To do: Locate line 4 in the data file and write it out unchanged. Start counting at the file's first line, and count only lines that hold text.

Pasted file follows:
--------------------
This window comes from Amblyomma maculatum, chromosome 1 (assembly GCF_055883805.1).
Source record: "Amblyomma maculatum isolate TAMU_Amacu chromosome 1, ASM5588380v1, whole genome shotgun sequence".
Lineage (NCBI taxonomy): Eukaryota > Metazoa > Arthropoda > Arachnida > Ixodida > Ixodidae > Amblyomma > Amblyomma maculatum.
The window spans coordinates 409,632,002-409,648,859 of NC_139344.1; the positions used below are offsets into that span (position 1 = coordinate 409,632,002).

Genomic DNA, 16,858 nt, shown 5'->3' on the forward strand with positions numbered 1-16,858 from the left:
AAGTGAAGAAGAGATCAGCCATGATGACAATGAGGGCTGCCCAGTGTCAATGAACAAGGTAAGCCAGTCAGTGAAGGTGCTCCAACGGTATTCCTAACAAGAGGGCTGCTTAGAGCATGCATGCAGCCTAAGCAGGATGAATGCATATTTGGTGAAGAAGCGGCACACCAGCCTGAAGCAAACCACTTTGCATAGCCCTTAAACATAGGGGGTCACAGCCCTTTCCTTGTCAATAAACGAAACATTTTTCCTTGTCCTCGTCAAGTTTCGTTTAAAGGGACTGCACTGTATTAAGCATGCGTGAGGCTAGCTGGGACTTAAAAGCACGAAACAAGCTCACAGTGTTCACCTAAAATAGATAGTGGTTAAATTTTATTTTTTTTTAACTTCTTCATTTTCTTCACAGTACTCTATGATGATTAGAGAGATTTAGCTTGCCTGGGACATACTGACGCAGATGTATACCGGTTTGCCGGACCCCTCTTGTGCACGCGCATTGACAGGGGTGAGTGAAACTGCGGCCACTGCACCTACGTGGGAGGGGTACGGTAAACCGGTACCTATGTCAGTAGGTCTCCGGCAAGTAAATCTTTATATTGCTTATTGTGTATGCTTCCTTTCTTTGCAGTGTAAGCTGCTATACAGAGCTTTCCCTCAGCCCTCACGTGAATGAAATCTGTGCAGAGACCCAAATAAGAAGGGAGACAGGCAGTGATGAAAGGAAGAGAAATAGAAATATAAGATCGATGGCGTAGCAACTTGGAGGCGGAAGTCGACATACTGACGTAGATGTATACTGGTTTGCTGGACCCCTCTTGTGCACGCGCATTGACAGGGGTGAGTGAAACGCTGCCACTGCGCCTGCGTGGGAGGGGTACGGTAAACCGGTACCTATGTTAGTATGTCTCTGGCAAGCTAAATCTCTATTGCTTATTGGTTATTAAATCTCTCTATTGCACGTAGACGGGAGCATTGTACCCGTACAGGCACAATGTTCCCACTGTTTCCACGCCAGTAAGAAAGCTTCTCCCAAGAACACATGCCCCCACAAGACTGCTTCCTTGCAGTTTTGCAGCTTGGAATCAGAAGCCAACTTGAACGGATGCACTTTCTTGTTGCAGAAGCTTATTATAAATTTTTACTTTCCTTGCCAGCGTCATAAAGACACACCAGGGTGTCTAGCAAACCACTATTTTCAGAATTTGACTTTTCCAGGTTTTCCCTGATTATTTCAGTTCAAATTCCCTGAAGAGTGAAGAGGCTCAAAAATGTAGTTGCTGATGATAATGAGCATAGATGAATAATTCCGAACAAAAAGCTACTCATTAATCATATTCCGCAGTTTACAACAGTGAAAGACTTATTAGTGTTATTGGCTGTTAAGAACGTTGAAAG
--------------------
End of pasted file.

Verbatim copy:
The window spans coordinates 409,632,002-409,648,859 of NC_139344.1; the positions used below are offsets into that span (position 1 = coordinate 409,632,002).